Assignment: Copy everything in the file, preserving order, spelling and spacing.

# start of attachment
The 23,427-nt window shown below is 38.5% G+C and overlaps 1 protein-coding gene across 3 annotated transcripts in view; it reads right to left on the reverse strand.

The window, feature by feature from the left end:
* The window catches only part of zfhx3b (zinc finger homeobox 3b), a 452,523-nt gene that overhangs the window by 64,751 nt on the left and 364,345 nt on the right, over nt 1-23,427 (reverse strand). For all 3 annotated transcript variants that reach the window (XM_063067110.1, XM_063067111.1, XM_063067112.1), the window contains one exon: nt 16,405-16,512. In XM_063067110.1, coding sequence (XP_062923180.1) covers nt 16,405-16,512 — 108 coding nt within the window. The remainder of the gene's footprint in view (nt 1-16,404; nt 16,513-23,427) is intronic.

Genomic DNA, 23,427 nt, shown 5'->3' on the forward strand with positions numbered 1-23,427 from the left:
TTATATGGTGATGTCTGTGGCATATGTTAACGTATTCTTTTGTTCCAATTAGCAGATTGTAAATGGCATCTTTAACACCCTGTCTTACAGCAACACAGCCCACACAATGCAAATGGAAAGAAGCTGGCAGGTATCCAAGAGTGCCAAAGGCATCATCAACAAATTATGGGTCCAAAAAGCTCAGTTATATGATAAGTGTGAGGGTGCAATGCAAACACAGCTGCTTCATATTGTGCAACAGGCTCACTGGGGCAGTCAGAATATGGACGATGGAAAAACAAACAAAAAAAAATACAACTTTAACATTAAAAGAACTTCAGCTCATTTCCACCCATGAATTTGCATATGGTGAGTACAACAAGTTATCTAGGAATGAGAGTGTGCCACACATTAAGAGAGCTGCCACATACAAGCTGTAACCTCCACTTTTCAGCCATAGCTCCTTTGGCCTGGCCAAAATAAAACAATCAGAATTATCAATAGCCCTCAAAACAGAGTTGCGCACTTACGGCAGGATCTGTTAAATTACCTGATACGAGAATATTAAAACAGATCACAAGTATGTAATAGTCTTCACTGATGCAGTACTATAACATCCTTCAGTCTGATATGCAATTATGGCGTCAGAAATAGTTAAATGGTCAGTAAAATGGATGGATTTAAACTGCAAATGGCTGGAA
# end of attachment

The 23,427-nt window shown below is 38.5% G+C and overlaps 1 protein-coding gene across 3 annotated transcripts in view; it reads right to left on the reverse strand.

The window, feature by feature from the left end:
* The window catches only part of zfhx3b (zinc finger homeobox 3b), a 452,523-nt gene that overhangs the window by 64,751 nt on the left and 364,345 nt on the right, over nt 1-23,427 (reverse strand). For all 3 annotated transcript variants that reach the window (XM_063067110.1, XM_063067111.1, XM_063067112.1), the window contains one exon: nt 16,405-16,512. In XM_063067110.1, coding sequence (XP_062923180.1) covers nt 16,405-16,512 — 108 coding nt within the window. The remainder of the gene's footprint in view (nt 1-16,404; nt 16,513-23,427) is intronic.

Genomic DNA, 23,427 nt, shown 5'->3' on the forward strand with positions numbered 1-23,427 from the left:
TTATATGGTGATGTCTGTGGCATATGTTAACGTATTCTTTTGTTCCAATTAGCAGATTGTAAATGGCATCTTTAACACCCTGTCTTACAGCAACACAGCCCACACAATGCAAATGGAAAGAAGCTGGCAGGTATCCAAGAGTGCCAAAGGCATCATCAACAAATTATGGGTCCAAAAAGCTCAGTTATATGATAAGTGTGAGGGTGCAATGCAAACACAGCTGCTTCATATTGTGCAACAGGCTCACTGGGGCAGTCAGAATATGGACGATGGAAAAACAAACAAAAAAAAATACAACTTTAACATTAAAAGAACTTCAGCTCATTTCCACCCATGAATTTGCATATGGTGAGTACAACAAGTTATCTAGGAATGAGAGTGTGCCACACATTAAGAGAGCTGCCACATACAAGCTGTAACCTCCACTTTTCAGCCATAGCTCCTTTGGCCTGGCCAAAATAAAACAATCAGAATTATCAATAGCCCTCAAAACAGAGTTGCGCACTTACGGCAGGATCTGTTAAATTACCTGATACGAGAATATTAAAACAGATCACAAGTATGTAATAGTCTTCACTGATGCAGTACTATAACATCCTTCAGTCTGATATGCAATTATGGCGTCAGAAATAGTTAAATGGTCAGTAAAATGGATGGATTTAAACTGCAAATGGCTGGAA